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Posted by Chantelle Argent on 11th June 2020

Recognise And Respond To Racism In The Workplace

In 2019, job and recruitment site Glassdoor released a Diversity and Inclusion Study covering a sample of over 5,000 adults from the UK, US, France, and Germany. It found that 31% of adult employees in the UK have witnessed or experienced racism at work.

This provides a worrying picture of racial injustice in the UK and challenging this prejudice should be a top priority.

As a company dedicated to providing support to people in their professional lives, we feel that the most responsible and appropriate way for us to incite change at this time, is to educate people on how they can recognise and respond to racism in the workplace.

This kind of discrimination can often be subtle, conditioned, or structural, so it is crucial than we pay close attention to any potential instances of prejudice at work.

If we are to be vigilant, we must understand exactly what constitutes ‘racial discrimination’ in all its forms. We want to help increase awareness and understanding by way of sharing the four types of racial discrimination as defined by the 2010 Equality Act, under which employees can find legal protection.

The following descriptions and examples have been informed by the Equality and Human Rights Commission:

Direct discrimination

This is when someone is treated less favourably than another person because of their race. For example, if someone were denied the opportunity to partake in an activity or project at work because of their race, this would be direct race discrimination

Indirect discrimination

This refers to an organisational policy or workflow that poses a disadvantage to any racial group. For instance, an employer that prohibits the use of hair coverings would be guilty of indirect discrimination toward any Muslim women or Sikh men who would ordinarily choose to cover their hair.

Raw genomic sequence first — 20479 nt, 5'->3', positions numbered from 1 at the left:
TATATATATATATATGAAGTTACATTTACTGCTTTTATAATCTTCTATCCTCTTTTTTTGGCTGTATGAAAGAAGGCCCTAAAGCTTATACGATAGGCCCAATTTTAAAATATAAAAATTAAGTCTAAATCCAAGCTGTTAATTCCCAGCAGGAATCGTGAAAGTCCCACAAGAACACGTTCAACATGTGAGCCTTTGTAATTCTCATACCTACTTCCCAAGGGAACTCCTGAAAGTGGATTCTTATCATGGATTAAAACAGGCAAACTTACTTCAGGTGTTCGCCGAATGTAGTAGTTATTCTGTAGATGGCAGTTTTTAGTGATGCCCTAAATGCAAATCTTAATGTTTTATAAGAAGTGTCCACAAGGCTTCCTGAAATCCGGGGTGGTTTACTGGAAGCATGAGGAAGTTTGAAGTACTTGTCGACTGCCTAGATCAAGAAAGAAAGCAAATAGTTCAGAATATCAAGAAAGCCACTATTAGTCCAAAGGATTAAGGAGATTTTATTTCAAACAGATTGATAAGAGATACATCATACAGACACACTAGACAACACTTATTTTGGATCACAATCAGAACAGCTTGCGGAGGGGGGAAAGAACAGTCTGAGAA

A person holding a cardboard sign with 'everybody vs racism' written on it

Harassment

Any behaviour that causes another person to feel degraded, offended, or humiliated is considered harassment. If someone is ridiculed or intimidated because of their race, or is called a racist name, this would fall under harassment.

It would be fair to argue that this form of racial discrimination requires increased awareness and intervention from witnesses in order to overcome its pervasiveness in the workplace. As it is these instances of workplace racism that are often passed off as a ‘joke’ or ‘banter’.

An organisation or employer is legally obliged to do everything within its power to prevent instances of harassment. However, if the harasser acts out independently, despite the organisation/employer’s regulations, a claim can be made against the harasser personally.

Victimisation

This is when a person is treated negatively after making a complaint of race related discrimination. It can also happen to those supporting another person who has made a complaint about racial discrimination. For example, if a manager threatens to sack an employee or pull them from a project unless they withdraw or refrain from making their formal racial discrimination complaint, this employee is a subject of victimisation.


We must work together to aid the ‘un-learning’ of conditioned and institutionalised racism. Step in to discourage any racially discriminating language or behaviour that you witness at work and report all forms of workplace racism to an unbiased confidant such as a HR representative or trusted mentor, to discuss your next course of action. You have the power to make a difference, and we are standing with you.

If you think you may have been treated unfairly and want further advice, you can find more information and support at Equality and Human Rights Commission, Citizens Advice or GOV.UK/guidance/equality-act-2010-guidance.
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